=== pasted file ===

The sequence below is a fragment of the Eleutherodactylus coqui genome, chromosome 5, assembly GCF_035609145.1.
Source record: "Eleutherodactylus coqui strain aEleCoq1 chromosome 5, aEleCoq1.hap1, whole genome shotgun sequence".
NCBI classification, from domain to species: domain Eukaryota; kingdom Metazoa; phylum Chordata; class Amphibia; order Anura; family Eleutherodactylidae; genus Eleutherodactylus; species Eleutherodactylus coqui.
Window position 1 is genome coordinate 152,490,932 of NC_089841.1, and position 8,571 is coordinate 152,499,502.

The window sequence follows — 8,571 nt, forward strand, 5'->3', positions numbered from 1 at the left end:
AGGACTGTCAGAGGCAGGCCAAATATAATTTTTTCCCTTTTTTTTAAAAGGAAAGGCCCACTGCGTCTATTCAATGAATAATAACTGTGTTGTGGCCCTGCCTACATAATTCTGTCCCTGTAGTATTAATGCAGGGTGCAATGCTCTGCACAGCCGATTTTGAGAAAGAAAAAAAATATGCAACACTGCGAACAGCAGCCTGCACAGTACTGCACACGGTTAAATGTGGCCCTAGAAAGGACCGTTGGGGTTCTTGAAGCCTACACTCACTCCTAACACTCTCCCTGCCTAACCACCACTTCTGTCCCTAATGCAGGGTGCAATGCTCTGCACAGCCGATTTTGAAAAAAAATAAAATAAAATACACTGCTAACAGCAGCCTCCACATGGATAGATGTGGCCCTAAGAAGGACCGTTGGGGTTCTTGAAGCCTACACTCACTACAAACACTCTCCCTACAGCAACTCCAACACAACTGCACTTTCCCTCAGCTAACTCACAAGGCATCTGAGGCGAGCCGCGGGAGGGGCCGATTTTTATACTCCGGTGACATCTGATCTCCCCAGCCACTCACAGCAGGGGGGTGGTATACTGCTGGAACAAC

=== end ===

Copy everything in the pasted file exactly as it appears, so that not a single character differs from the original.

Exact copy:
The sequence below is a fragment of the Eleutherodactylus coqui genome, chromosome 5, assembly GCF_035609145.1.
Source record: "Eleutherodactylus coqui strain aEleCoq1 chromosome 5, aEleCoq1.hap1, whole genome shotgun sequence".
NCBI classification, from domain to species: domain Eukaryota; kingdom Metazoa; phylum Chordata; class Amphibia; order Anura; family Eleutherodactylidae; genus Eleutherodactylus; species Eleutherodactylus coqui.
Window position 1 is genome coordinate 152,490,932 of NC_089841.1, and position 8,571 is coordinate 152,499,502.

The window sequence follows — 8,571 nt, forward strand, 5'->3', positions numbered from 1 at the left end:
AGGACTGTCAGAGGCAGGCCAAATATAATTTTTTCCCTTTTTTTTAAAAGGAAAGGCCCACTGCGTCTATTCAATGAATAATAACTGTGTTGTGGCCCTGCCTACATAATTCTGTCCCTGTAGTATTAATGCAGGGTGCAATGCTCTGCACAGCCGATTTTGAGAAAGAAAAAAAATATGCAACACTGCGAACAGCAGCCTGCACAGTACTGCACACGGTTAAATGTGGCCCTAGAAAGGACCGTTGGGGTTCTTGAAGCCTACACTCACTCCTAACACTCTCCCTGCCTAACCACCACTTCTGTCCCTAATGCAGGGTGCAATGCTCTGCACAGCCGATTTTGAAAAAAAATAAAATAAAATACACTGCTAACAGCAGCCTCCACATGGATAGATGTGGCCCTAAGAAGGACCGTTGGGGTTCTTGAAGCCTACACTCACTACAAACACTCTCCCTACAGCAACTCCAACACAACTGCACTTTCCCTCAGCTAACTCACAAGGCATCTGAGGCGAGCCGCGGGAGGGGCCGATTTTTATACTCCGGTGACATCTGATCTCCCCAGCCACTCACAGCAGGGGGGTGGTATACTGCTGGAACAAC